Barbados: Australia recorded a hat-trick of World Cup titles by subduing a fighting Sri Lanka to a 53-run win in a rain-marred cricket final on 28April. The Lankans made a spirited chase of the intimidating score of 281 for four,but rain, that had delayed the start by three hours, did spoil the momentum.
The end came in a farcical manner, when umpires offered light to batsmen with Sri Lanka needing 62 runs from three overs, after the target was revised to 269 from 36 overs. The champions started to celebrate, only to be told by the umpires, Steve Bucknor and Aleem Dar, that the match was not officially over yet and might have to be continued on the reserve day. To this Sri Lankan captain intervened.
At the end of the day, the ton scored by Gilchrist in an imperious 72-ball delivery was a delight to watch. And if Adam Gilchrist is to be believed, the secret behind his blistering 149-run knock in the World Cup final against Sri Lanka is an innocuous squash ball in his batting glove.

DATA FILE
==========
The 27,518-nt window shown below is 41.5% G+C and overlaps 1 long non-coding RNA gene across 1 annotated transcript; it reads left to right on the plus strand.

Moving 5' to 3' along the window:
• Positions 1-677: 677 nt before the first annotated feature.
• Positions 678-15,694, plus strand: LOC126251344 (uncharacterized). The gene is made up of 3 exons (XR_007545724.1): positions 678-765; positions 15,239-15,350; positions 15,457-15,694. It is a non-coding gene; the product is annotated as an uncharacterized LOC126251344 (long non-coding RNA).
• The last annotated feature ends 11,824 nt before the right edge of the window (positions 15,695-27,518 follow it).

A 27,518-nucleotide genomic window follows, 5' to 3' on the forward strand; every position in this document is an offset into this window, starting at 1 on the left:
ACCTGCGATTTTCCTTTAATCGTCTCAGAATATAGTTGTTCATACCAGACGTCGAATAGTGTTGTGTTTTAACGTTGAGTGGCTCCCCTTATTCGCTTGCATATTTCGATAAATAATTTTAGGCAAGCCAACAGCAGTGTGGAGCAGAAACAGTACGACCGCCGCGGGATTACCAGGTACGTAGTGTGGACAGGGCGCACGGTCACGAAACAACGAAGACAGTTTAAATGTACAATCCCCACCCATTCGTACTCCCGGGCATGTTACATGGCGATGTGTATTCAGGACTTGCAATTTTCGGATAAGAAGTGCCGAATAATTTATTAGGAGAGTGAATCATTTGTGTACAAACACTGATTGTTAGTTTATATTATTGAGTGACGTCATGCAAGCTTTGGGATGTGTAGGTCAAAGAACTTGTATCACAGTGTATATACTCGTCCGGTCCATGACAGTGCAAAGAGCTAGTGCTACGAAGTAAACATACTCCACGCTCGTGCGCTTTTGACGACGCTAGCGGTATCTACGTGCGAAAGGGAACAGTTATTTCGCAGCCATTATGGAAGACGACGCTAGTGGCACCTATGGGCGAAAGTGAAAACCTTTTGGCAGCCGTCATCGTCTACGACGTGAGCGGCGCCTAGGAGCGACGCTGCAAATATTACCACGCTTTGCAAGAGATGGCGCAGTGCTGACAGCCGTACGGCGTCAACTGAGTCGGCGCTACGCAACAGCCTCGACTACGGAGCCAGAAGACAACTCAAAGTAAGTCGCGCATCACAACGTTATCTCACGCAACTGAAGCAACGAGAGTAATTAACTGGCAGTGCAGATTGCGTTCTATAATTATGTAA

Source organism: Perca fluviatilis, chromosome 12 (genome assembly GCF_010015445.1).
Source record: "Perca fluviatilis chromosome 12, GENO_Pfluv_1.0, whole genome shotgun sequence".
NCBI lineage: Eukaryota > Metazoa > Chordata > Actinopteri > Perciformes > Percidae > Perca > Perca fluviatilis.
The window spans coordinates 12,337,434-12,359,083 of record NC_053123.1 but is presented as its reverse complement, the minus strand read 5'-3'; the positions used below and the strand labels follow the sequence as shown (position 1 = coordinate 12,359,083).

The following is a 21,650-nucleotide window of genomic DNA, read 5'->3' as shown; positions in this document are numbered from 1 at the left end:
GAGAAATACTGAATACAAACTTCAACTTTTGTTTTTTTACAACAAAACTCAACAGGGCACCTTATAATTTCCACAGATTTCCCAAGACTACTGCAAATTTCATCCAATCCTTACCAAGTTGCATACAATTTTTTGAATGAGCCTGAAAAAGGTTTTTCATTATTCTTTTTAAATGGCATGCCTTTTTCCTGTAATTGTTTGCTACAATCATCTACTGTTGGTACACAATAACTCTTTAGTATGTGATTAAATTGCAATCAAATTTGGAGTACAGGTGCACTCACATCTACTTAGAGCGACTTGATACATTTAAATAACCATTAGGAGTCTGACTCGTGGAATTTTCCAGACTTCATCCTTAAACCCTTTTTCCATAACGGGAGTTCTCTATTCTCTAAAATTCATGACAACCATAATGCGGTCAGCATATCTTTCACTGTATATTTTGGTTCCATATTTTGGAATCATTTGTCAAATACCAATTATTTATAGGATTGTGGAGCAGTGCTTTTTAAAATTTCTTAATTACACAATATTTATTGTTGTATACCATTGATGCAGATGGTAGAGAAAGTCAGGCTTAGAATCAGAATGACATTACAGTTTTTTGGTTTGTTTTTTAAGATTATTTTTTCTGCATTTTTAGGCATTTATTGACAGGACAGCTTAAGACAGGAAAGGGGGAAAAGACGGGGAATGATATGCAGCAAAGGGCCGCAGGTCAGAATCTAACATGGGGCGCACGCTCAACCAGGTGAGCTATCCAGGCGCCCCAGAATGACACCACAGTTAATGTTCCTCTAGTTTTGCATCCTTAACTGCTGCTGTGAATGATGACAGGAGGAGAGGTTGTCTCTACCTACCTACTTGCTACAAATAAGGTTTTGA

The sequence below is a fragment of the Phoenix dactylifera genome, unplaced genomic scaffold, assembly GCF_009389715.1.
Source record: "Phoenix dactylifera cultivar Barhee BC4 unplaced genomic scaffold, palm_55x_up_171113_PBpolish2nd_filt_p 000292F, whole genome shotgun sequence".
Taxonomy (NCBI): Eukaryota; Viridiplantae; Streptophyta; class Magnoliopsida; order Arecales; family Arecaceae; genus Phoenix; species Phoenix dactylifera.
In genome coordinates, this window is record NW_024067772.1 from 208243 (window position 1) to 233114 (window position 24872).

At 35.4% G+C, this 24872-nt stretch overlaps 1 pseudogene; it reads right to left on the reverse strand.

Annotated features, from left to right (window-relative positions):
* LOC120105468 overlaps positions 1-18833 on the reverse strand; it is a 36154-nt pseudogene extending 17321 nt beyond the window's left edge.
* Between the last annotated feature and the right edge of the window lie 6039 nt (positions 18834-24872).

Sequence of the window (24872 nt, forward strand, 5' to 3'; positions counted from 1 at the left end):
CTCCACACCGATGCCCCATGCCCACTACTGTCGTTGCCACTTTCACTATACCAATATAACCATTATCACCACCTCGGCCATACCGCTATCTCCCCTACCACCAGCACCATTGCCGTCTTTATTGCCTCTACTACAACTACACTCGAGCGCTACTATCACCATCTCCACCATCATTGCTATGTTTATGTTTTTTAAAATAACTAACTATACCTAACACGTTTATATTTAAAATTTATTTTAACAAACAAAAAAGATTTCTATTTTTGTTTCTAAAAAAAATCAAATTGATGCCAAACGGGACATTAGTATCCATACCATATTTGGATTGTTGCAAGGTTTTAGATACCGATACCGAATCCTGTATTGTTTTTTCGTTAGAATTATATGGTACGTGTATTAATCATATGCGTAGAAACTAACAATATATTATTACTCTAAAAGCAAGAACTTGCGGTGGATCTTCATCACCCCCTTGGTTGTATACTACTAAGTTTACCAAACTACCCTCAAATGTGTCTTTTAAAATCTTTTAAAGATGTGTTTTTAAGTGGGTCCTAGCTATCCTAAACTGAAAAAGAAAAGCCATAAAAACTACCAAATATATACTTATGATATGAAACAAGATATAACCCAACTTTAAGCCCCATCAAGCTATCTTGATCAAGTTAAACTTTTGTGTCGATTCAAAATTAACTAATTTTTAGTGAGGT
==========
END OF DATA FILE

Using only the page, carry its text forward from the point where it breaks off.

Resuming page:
Gilchrist’s breathtaking knock powered Australia to a 53-run win against the islanders and the 104-ball knock was studded with 13 fours and eight sixes. Every time Gilchrist hit a six, he gestured towards a point on his gloves the reason for which he was prepared to share with the media at the end of the day.
“Before the World Cup, I actually practised indoors and tried to improve my grip with half of the squash ball inside my gloves. It was a friend of mine, Bob Mueleman (former Western Australia player), who said that if I felt okay with it, I should gesture that I had got it right which is what I actually did in the middle.”
The ploy clearly paid off with the 35-year-old stumper-batsman hitting the highest knock in a World Cup final, bettering his captain Ricky Ponting’s 140 not out against India four years ago. The dashing left-hander confessed that he had been pretty “frustrated” by his performance in the World Cup in the run-up to the final.